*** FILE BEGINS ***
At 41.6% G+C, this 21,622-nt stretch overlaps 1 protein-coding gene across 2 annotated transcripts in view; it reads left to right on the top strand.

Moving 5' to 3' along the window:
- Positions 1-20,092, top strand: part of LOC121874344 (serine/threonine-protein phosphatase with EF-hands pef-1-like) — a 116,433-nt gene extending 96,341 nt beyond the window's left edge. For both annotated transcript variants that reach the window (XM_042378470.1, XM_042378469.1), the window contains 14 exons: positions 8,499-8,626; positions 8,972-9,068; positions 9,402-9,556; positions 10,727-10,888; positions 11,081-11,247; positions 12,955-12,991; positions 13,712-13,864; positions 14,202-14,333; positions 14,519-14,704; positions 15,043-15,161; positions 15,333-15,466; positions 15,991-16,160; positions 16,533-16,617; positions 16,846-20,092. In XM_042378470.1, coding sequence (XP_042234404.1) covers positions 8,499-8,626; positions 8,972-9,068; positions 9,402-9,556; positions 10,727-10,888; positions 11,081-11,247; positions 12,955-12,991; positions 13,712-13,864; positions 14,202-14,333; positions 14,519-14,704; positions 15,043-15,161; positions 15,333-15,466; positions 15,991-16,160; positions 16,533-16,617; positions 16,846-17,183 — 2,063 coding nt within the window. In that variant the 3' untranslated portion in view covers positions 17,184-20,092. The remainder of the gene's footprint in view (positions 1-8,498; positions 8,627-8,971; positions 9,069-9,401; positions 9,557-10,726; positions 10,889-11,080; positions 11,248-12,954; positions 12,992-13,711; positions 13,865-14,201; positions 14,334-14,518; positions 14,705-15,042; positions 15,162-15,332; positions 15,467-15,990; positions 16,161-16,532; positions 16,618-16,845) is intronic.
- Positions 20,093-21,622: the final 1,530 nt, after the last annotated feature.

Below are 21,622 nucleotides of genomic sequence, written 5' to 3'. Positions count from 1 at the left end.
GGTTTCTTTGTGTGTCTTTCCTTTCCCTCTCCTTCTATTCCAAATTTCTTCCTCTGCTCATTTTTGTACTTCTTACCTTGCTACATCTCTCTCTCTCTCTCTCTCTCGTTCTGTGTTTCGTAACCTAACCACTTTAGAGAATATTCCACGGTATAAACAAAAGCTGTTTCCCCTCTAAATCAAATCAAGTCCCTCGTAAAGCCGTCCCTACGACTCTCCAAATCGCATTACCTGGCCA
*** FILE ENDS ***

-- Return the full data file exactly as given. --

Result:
At 41.6% G+C, this 21,622-nt stretch overlaps 1 protein-coding gene across 2 annotated transcripts in view; it reads left to right on the top strand.

Moving 5' to 3' along the window:
- Positions 1-20,092, top strand: part of LOC121874344 (serine/threonine-protein phosphatase with EF-hands pef-1-like) — a 116,433-nt gene extending 96,341 nt beyond the window's left edge. For both annotated transcript variants that reach the window (XM_042378470.1, XM_042378469.1), the window contains 14 exons: positions 8,499-8,626; positions 8,972-9,068; positions 9,402-9,556; positions 10,727-10,888; positions 11,081-11,247; positions 12,955-12,991; positions 13,712-13,864; positions 14,202-14,333; positions 14,519-14,704; positions 15,043-15,161; positions 15,333-15,466; positions 15,991-16,160; positions 16,533-16,617; positions 16,846-20,092. In XM_042378470.1, coding sequence (XP_042234404.1) covers positions 8,499-8,626; positions 8,972-9,068; positions 9,402-9,556; positions 10,727-10,888; positions 11,081-11,247; positions 12,955-12,991; positions 13,712-13,864; positions 14,202-14,333; positions 14,519-14,704; positions 15,043-15,161; positions 15,333-15,466; positions 15,991-16,160; positions 16,533-16,617; positions 16,846-17,183 — 2,063 coding nt within the window. In that variant the 3' untranslated portion in view covers positions 17,184-20,092. The remainder of the gene's footprint in view (positions 1-8,498; positions 8,627-8,971; positions 9,069-9,401; positions 9,557-10,726; positions 10,889-11,080; positions 11,248-12,954; positions 12,992-13,711; positions 13,865-14,201; positions 14,334-14,518; positions 14,705-15,042; positions 15,162-15,332; positions 15,467-15,990; positions 16,161-16,532; positions 16,618-16,845) is intronic.
- Positions 20,093-21,622: the final 1,530 nt, after the last annotated feature.

Below are 21,622 nucleotides of genomic sequence, written 5' to 3'. Positions count from 1 at the left end.
GGTTTCTTTGTGTGTCTTTCCTTTCCCTCTCCTTCTATTCCAAATTTCTTCCTCTGCTCATTTTTGTACTTCTTACCTTGCTACATCTCTCTCTCTCTCTCTCTCTCGTTCTGTGTTTCGTAACCTAACCACTTTAGAGAATATTCCACGGTATAAACAAAAGCTGTTTCCCCTCTAAATCAAATCAAGTCCCTCGTAAAGCCGTCCCTACGACTCTCCAAATCGCATTACCTGGCCA